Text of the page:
And as I’ve tried to be a better listener in my prayer time… I’ve been thinking about the funeral I did last week (for a neighbor)… Where I was struck by the opening words in our Methodist funeral liturgy – where we say:

“Dying, Christ destroyed our death. Rising, Christ restored our life.

Christ will come again in glory….

As in baptism (we) put on Christ, So in Christ may (we) be clothed with glory…”

And here’s the part that struck me most. Our funeral liturgy next says:

Here and now, dear friends, we are God’s children.

What we shall be has not yet been revealed, but we know that when Christ appears, we shall be like him… For we shall see him as he is.

Those who have this hope purify themselves – as Christ is pure…”

And I’m thinking – Wow. Are we really already children of God? Here and now?

Could our daughter Rohi be right? Am even I really God’s beloved son? Now?

My daughter and mother have said so – but – they are not exactly impartial. And I also hear another voice – that could be Jesus – saying ‘So alright, then beloved child of God. How about lets’ get back to work on the ‘With you I am well pleased…part of the phrase… That part still needs attention…’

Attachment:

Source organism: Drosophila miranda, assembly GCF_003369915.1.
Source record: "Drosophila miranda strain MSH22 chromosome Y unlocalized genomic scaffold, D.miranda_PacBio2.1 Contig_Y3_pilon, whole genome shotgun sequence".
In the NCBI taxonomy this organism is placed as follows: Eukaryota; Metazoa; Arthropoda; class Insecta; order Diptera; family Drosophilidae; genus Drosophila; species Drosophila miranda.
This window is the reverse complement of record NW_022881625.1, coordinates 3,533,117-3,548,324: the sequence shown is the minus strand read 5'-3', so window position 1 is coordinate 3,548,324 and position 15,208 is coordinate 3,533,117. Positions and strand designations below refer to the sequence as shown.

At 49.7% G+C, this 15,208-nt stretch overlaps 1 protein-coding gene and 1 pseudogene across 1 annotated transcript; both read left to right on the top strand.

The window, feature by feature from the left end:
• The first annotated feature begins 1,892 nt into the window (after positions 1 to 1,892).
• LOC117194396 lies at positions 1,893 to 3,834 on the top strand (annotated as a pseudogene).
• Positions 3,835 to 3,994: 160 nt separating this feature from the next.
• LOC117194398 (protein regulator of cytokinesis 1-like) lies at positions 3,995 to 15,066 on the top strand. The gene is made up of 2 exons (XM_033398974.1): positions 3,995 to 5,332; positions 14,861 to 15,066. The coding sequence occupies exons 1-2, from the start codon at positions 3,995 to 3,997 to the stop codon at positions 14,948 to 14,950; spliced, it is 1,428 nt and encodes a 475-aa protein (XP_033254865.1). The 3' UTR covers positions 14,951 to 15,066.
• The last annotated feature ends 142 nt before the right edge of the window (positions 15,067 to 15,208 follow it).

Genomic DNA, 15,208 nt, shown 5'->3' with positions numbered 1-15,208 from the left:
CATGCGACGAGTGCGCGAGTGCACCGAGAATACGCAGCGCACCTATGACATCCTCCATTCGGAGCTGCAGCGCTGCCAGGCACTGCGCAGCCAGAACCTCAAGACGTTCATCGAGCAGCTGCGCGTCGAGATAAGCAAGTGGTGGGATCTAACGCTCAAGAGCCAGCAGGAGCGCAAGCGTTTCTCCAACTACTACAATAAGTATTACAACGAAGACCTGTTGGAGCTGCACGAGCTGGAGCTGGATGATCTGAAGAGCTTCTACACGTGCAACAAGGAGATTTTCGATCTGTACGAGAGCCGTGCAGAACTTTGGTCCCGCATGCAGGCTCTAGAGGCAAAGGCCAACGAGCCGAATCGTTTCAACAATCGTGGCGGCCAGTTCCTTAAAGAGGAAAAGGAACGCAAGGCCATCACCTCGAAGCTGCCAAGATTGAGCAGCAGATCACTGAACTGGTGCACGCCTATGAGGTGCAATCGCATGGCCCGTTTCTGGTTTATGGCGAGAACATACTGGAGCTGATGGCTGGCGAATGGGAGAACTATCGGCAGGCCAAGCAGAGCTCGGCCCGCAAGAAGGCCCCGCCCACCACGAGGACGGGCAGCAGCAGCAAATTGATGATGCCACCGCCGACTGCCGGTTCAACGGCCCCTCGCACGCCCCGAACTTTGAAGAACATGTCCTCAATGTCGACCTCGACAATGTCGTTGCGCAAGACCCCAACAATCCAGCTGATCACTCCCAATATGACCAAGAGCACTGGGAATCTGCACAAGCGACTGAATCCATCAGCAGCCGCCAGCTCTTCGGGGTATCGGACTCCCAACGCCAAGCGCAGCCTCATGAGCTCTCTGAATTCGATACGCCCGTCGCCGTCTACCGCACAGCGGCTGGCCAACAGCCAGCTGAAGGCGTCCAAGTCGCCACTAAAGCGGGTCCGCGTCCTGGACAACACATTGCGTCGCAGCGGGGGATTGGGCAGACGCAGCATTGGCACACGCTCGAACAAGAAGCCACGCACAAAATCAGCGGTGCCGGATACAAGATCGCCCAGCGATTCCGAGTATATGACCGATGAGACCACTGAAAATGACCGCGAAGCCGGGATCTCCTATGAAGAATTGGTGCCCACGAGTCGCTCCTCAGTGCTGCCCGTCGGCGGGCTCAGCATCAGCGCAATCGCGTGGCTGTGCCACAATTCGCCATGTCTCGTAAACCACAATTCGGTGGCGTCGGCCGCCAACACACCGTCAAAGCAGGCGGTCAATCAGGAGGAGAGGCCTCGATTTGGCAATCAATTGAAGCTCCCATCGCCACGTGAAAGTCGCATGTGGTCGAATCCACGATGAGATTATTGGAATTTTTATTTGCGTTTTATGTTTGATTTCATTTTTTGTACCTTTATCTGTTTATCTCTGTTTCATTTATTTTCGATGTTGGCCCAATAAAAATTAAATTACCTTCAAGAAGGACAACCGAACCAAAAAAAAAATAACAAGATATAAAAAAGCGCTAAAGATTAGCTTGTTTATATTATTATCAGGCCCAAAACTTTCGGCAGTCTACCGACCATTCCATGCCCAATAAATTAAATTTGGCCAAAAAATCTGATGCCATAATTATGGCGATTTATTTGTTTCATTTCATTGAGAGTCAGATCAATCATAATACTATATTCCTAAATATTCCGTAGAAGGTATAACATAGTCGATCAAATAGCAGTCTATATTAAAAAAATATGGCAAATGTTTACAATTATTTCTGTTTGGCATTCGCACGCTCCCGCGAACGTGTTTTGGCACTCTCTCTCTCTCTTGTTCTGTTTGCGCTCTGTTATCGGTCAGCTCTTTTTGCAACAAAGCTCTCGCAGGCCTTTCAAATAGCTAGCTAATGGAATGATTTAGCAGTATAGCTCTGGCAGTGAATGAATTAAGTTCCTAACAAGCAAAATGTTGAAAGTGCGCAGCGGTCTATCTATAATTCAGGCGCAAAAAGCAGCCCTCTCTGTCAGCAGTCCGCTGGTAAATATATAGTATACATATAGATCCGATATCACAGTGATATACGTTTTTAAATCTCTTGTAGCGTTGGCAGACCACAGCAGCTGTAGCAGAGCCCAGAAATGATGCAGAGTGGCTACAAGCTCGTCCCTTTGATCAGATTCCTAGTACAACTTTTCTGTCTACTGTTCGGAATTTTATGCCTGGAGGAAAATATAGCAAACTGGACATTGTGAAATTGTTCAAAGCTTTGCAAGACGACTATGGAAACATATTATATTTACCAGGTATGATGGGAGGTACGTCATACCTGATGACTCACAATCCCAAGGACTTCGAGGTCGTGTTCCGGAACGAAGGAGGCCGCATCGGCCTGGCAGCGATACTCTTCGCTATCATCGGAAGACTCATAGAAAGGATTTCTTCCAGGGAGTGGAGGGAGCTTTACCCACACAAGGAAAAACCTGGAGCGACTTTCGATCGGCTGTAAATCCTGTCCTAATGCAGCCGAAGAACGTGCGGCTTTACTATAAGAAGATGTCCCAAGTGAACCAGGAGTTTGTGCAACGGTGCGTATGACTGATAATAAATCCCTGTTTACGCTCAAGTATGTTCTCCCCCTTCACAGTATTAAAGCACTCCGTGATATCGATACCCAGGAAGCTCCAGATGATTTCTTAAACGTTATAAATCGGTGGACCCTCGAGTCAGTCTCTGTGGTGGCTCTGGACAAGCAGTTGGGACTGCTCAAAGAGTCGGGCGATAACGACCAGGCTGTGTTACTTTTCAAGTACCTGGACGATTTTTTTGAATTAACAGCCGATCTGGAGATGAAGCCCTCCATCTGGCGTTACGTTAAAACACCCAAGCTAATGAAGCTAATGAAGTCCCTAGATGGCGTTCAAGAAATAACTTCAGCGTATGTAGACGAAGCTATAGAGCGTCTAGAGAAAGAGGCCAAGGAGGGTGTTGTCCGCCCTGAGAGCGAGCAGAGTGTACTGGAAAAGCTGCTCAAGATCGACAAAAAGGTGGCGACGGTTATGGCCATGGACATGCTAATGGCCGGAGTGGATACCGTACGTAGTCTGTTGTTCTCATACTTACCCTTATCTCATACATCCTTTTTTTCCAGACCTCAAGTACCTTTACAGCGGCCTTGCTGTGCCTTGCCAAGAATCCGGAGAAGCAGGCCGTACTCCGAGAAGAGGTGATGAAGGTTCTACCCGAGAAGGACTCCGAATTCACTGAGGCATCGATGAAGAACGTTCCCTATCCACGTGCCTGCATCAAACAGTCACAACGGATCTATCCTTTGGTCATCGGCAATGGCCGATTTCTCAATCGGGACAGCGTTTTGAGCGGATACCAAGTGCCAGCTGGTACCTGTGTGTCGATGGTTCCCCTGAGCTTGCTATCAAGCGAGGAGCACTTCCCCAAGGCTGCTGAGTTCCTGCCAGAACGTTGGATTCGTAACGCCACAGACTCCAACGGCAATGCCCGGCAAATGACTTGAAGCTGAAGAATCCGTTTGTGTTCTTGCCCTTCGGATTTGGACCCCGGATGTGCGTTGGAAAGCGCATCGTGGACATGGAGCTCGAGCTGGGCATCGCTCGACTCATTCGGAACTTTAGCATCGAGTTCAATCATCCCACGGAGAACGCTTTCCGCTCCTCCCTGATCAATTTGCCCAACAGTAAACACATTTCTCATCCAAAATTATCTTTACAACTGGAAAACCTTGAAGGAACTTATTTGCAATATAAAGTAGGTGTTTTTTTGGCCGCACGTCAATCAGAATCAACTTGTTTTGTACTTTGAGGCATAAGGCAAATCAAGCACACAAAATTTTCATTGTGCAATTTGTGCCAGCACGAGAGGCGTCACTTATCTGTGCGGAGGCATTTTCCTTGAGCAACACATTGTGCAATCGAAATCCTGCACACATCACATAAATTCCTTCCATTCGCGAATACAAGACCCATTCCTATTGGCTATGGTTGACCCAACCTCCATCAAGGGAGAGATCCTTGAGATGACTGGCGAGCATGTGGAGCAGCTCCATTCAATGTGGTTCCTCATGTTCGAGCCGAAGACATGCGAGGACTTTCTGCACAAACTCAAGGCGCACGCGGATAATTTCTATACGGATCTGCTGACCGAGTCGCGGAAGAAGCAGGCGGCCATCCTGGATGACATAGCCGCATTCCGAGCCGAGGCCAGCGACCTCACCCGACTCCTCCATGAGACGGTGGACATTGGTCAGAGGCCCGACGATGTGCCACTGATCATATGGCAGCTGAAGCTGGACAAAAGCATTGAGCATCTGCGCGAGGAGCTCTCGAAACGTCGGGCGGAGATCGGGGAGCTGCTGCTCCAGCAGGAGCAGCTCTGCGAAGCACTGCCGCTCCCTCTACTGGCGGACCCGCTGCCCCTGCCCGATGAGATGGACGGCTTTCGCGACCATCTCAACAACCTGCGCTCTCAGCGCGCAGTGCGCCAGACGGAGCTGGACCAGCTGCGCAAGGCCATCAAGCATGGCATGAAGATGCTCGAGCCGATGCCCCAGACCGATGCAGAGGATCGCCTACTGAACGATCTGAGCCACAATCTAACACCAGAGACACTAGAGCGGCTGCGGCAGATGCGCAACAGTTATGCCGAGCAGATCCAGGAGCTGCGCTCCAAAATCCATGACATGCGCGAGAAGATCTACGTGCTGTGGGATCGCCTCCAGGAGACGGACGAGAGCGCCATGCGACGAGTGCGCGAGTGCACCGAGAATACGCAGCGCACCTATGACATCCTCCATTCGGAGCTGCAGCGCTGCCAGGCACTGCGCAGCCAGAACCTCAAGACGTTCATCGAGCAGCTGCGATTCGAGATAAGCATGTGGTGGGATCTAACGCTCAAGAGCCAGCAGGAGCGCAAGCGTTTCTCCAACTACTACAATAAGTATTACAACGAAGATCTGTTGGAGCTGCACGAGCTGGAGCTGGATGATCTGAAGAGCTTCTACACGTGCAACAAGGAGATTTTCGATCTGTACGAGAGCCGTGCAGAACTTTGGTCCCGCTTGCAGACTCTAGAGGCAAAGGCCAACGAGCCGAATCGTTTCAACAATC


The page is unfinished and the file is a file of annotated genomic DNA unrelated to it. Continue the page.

And yes, we still have the ongoing spiritual work of purification… especially through prayer… prayerful listening to God…

And probably it’s no accident St Luke tells the story the way he does… Starting in the early chapters of Luke’s gospel… Continuing in Acts, Luke’s volume two, where followers of Jesus continue doing all Jesus began to do and teach…

Baptizing with water – with the Holy Spirit entering again (and yet again)… into the life of the beloved community of children of God… Fire from heaven falling afresh on us, descending, burning away the chaff of our sins and fears… purifying us for Jesus’ sake… til we too are bearing the good fruit of the Spirit… bringing forth love, joy, peace, patience… kindness, generosity… faithfulness, gentleness, self-control… All the fruit of the Spirit…

As we remember our baptism and follow Jesus… Remembering who we are, whose we are, and who we are becoming through baptism… traveling on with the Holy Spirit, by God’s grace…

Beloved children of God, with whom God is well-pleased. Already, here and now. Because when God looks at us, and remembers our baptism…

Now God sees Jesus, alive in us… Listening to Him.

That is pleasing to God.

Thanks be to God. Amen.